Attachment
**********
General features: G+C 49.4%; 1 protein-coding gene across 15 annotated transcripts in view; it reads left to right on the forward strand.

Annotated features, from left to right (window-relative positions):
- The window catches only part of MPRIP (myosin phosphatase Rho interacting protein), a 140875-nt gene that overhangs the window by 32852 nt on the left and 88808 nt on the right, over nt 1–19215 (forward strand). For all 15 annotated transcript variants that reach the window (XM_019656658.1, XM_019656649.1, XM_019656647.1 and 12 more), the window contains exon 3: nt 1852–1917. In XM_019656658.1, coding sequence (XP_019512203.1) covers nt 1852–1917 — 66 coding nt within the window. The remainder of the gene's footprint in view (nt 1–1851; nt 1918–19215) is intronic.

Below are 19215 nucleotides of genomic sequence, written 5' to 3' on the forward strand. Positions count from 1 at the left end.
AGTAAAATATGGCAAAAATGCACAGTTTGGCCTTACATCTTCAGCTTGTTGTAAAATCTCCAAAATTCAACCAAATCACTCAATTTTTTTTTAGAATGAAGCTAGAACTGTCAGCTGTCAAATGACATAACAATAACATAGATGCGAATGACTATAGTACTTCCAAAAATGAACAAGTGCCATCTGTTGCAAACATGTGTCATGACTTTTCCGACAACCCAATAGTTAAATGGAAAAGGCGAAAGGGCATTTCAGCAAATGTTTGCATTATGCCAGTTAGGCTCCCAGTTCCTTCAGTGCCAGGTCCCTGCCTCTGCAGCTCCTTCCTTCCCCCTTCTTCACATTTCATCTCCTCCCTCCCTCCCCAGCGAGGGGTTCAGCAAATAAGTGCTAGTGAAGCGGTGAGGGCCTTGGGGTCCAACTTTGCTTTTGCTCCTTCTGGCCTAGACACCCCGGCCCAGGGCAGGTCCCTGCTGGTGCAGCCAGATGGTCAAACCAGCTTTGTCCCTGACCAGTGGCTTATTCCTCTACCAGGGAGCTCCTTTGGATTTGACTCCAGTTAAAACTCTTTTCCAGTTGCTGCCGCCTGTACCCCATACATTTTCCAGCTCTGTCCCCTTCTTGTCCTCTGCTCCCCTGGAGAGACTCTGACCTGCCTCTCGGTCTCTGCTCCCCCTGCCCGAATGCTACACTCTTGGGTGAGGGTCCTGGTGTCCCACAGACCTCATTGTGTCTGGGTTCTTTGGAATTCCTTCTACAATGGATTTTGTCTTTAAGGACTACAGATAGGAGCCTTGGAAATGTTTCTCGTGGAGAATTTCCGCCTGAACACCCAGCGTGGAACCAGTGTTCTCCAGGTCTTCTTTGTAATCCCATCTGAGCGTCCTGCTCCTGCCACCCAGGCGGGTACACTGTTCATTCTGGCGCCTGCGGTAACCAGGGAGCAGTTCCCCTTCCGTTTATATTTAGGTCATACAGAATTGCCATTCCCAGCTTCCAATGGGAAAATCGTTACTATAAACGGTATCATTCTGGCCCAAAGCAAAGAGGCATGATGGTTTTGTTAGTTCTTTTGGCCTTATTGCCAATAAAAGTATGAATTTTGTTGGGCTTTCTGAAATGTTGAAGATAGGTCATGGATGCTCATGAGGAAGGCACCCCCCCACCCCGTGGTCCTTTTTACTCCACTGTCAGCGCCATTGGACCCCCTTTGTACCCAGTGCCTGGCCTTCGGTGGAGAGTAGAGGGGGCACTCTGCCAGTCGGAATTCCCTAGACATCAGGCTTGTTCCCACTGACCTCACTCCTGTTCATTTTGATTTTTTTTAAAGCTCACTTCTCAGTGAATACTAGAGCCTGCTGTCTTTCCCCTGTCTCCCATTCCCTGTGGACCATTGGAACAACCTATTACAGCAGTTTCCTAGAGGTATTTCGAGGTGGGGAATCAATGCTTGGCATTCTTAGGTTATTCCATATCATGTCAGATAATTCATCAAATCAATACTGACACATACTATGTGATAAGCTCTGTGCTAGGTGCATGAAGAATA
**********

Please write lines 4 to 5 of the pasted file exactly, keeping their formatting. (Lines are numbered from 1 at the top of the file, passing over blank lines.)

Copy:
Below are 19215 nucleotides of genomic sequence, written 5' to 3' on the forward strand. Positions count from 1 at the left end.
AGTAAAATATGGCAAAAATGCACAGTTTGGCCTTACATCTTCAGCTTGTTGTAAAATCTCCAAAATTCAACCAAATCACTCAATTTTTTTTTAGAATGAAGCTAGAACTGTCAGCTGTCAAATGACATAACAATAACATAGATGCGAATGACTATAGTACTTCCAAAAATGAACAAGTGCCATCTGTTGCAAACATGTGTCATGACTTTTCCGACAACCCAATAGTTAAATGGAAAAGGCGAAAGGGCATTTCAGCAAATGTTTGCATTATGCCAGTTAGGCTCCCAGTTCCTTCAGTGCCAGGTCCCTGCCTCTGCAGCTCCTTCCTTCCCCCTTCTTCACATTTCATCTCCTCCCTCCCTCCCCAGCGAGGGGTTCAGCAAATAAGTGCTAGTGAAGCGGTGAGGGCCTTGGGGTCCAACTTTGCTTTTGCTCCTTCTGGCCTAGACACCCCGGCCCAGGGCAGGTCCCTGCTGGTGCAGCCAGATGGTCAAACCAGCTTTGTCCCTGACCAGTGGCTTATTCCTCTACCAGGGAGCTCCTTTGGATTTGACTCCAGTTAAAACTCTTTTCCAGTTGCTGCCGCCTGTACCCCATACATTTTCCAGCTCTGTCCCCTTCTTGTCCTCTGCTCCCCTGGAGAGACTCTGACCTGCCTCTCGGTCTCTGCTCCCCCTGCCCGAATGCTACACTCTTGGGTGAGGGTCCTGGTGTCCCACAGACCTCATTGTGTCTGGGTTCTTTGGAATTCCTTCTACAATGGATTTTGTCTTTAAGGACTACAGATAGGAGCCTTGGAAATGTTTCTCGTGGAGAATTTCCGCCTGAACACCCAGCGTGGAACCAGTGTTCTCCAGGTCTTCTTTGTAATCCCATCTGAGCGTCCTGCTCCTGCCACCCAGGCGGGTACACTGTTCATTCTGGCGCCTGCGGTAACCAGGGAGCAGTTCCCCTTCCGTTTATATTTAGGTCATACAGAATTGCCATTCCCAGCTTCCAATGGGAAAATCGTTACTATAAACGGTATCATTCTGGCCCAAAGCAAAGAGGCATGATGGTTTTGTTAGTTCTTTTGGCCTTATTGCCAATAAAAGTATGAATTTTGTTGGGCTTTCTGAAATGTTGAAGATAGGTCATGGATGCTCATGAGGAAGGCACCCCCCCACCCCGTGGTCCTTTTTACTCCACTGTCAGCGCCATTGGACCCCCTTTGTACCCAGTGCCTGGCCTTCGGTGGAGAGTAGAGGGGGCACTCTGCCAGTCGGAATTCCCTAGACATCAGGCTTGTTCCCACTGACCTCACTCCTGTTCATTTTGATTTTTTTTAAAGCTCACTTCTCAGTGAATACTAGAGCCTGCTGTCTTTCCCCTGTCTCCCATTCCCTGTGGACCATTGGAACAACCTATTACAGCAGTTTCCTAGAGGTATTTCGAGGTGGGGAATCAATGCTTGGCATTCTTAGGTTATTCCATATCATGTCAGATAATTCATCAAATCAATACTGACACATACTATGTGATAAGCTCTGTGCTAGGTGCATGAAGAATA